Can You Have Hard Cheese When You're Pregnant? Here's What Experts Say

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With so much debate over what is and isn't safe to eat during pregnant, a mom-to-be can become pretty overwhelmed. Especially when people who’d never been pregnant make it their civic duty to monitor everything you put in your mouth. (No Carol, one cup of coffee isn’t going to terminate my baby, but thanks for asking if I should be drinking it.) The question that threw me for the biggest loop, however, was “Can you have hard cheese when you’re pregnant?” Finding the answer was surprisingly complicated.

Although cheese isn't a total no-no, it's important to take into consideration what type of cheese you're eating. According to Parents, you may need to avoid soft cheeses such as Brie, goat, feta, queso blanco, blue or any other veined varieties. Much like deli meat, soft cheese could be contaminated with listeria, which can lead to food poisoning.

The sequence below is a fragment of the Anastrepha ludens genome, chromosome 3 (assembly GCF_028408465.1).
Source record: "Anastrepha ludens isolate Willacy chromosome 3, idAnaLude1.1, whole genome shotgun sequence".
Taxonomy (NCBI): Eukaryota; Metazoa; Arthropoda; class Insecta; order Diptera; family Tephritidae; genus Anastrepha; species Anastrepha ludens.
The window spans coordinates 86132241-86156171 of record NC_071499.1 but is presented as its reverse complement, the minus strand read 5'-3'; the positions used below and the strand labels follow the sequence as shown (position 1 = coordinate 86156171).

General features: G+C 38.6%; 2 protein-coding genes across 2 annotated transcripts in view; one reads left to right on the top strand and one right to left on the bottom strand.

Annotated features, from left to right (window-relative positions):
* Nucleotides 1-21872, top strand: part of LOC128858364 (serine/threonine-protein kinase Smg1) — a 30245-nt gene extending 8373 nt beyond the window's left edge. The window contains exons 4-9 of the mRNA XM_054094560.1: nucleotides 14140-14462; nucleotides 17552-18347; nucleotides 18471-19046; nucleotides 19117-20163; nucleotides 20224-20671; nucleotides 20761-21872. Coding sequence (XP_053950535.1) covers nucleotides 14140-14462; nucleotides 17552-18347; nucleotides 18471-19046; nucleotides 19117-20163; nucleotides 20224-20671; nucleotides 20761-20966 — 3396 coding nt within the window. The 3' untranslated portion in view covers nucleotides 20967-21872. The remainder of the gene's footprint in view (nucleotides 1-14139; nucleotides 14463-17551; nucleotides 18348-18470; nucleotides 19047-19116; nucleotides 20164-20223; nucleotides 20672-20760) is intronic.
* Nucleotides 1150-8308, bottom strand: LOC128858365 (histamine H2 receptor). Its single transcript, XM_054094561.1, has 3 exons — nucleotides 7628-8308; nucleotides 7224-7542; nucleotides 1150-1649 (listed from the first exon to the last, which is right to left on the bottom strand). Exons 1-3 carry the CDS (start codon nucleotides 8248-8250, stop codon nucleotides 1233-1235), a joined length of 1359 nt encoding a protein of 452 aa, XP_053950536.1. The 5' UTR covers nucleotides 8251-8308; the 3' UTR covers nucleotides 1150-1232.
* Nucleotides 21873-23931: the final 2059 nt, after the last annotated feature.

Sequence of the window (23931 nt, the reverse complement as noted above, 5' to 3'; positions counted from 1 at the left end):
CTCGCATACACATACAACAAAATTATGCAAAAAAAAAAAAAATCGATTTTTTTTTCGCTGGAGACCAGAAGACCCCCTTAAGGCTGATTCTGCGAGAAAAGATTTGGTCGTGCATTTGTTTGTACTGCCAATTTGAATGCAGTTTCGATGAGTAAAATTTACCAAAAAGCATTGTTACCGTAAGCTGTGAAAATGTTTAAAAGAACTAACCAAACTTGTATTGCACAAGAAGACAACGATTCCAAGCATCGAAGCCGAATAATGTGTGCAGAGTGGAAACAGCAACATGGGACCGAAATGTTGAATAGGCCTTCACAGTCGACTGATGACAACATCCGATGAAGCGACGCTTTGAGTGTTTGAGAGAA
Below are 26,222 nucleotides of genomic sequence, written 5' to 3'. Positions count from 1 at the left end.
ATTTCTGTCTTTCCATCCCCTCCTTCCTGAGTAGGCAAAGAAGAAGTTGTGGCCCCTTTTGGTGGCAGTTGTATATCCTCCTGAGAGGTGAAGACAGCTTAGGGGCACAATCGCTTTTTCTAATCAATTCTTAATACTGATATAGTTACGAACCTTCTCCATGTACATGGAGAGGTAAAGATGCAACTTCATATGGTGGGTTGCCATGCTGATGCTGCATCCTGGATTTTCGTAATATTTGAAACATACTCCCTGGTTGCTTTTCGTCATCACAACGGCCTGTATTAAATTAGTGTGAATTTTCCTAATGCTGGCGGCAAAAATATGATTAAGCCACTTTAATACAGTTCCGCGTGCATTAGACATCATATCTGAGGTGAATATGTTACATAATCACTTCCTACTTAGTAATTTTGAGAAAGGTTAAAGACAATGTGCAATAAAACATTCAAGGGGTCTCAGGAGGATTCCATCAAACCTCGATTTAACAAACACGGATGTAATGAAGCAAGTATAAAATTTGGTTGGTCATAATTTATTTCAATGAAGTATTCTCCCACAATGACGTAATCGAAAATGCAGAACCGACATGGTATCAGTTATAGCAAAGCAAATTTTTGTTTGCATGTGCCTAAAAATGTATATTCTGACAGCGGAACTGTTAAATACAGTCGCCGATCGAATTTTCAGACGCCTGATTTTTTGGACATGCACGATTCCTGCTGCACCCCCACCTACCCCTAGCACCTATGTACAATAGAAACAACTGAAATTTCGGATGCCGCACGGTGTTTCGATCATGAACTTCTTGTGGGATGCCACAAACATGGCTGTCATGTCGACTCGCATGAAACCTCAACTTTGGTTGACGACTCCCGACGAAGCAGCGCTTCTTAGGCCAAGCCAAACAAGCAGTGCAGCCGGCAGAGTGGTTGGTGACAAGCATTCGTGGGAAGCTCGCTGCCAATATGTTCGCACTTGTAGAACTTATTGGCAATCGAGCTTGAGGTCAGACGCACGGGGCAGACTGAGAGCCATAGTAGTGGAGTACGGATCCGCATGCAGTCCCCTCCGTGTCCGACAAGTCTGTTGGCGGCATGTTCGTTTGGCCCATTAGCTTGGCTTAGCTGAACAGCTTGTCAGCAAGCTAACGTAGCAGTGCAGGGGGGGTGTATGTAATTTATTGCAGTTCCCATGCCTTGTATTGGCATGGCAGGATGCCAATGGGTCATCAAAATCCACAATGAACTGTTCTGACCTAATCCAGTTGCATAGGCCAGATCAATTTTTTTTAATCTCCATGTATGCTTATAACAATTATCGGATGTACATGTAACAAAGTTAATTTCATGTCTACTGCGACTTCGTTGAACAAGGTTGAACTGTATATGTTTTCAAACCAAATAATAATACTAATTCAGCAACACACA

But this is where modern guidelines get a little confusing. In 2016, the Food and Drug Administration (FDA) altered it's guidelines to state that soft cheese is OK for pregnant women if it's pasteurized. There are some experts and sources, however, that disagree. Made For Mums, for one, shared that the pasteurization doesn't matter; what matters is whether the cheese has been mold-ripened and has a rind. If it has been mold-ripened with a rind, the cheese isn't safe because it's less acidic and contains more moisture, making it an ideal environment for harmful bacteria to grow. The good news is that you can cook these types of soft cheeses (with a rind) until they're hot all the way through, which makes them safe to eat during pregnancy.

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Hard or cracked cheese, on the other hand, is generally a good sign for pregnant women seeking their cheese fix. Cracking can occur during the aging process with too much air movement, according to Curd Nerd. The aging process, however, is actually what kills all of the bacteria naturally and makes hard cheeses safe for pregnant women, according to the aforementioned Parents article. So, if you want to avoid the complication and mixed advice that comes with partaking in soft cheese, hard cheese is the way to go safely.